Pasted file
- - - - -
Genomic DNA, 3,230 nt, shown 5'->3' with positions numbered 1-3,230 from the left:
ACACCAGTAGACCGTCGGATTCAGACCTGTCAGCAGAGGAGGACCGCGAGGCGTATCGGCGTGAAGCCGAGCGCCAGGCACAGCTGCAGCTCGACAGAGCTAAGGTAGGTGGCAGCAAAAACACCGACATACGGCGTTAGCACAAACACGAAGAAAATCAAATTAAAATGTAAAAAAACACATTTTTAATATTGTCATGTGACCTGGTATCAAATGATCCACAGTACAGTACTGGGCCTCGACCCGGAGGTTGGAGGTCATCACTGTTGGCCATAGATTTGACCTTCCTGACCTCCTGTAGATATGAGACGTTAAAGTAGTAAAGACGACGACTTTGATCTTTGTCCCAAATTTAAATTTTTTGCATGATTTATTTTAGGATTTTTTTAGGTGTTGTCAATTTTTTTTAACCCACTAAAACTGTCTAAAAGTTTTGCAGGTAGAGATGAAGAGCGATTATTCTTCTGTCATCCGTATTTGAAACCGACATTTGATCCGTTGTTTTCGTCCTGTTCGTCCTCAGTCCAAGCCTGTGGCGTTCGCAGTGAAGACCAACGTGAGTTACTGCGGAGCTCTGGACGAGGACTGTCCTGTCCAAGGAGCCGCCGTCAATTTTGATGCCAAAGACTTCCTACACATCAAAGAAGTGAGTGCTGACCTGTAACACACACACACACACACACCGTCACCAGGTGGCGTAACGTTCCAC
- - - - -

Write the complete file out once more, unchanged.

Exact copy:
Genomic DNA, 3,230 nt, shown 5'->3' with positions numbered 1-3,230 from the left:
ACACCAGTAGACCGTCGGATTCAGACCTGTCAGCAGAGGAGGACCGCGAGGCGTATCGGCGTGAAGCCGAGCGCCAGGCACAGCTGCAGCTCGACAGAGCTAAGGTAGGTGGCAGCAAAAACACCGACATACGGCGTTAGCACAAACACGAAGAAAATCAAATTAAAATGTAAAAAAACACATTTTTAATATTGTCATGTGACCTGGTATCAAATGATCCACAGTACAGTACTGGGCCTCGACCCGGAGGTTGGAGGTCATCACTGTTGGCCATAGATTTGACCTTCCTGACCTCCTGTAGATATGAGACGTTAAAGTAGTAAAGACGACGACTTTGATCTTTGTCCCAAATTTAAATTTTTTGCATGATTTATTTTAGGATTTTTTTAGGTGTTGTCAATTTTTTTTAACCCACTAAAACTGTCTAAAAGTTTTGCAGGTAGAGATGAAGAGCGATTATTCTTCTGTCATCCGTATTTGAAACCGACATTTGATCCGTTGTTTTCGTCCTGTTCGTCCTCAGTCCAAGCCTGTGGCGTTCGCAGTGAAGACCAACGTGAGTTACTGCGGAGCTCTGGACGAGGACTGTCCTGTCCAAGGAGCCGCCGTCAATTTTGATGCCAAAGACTTCCTACACATCAAAGAAGTGAGTGCTGACCTGTAACACACACACACACACACACCGTCACCAGGTGGCGTAACGTTCCAC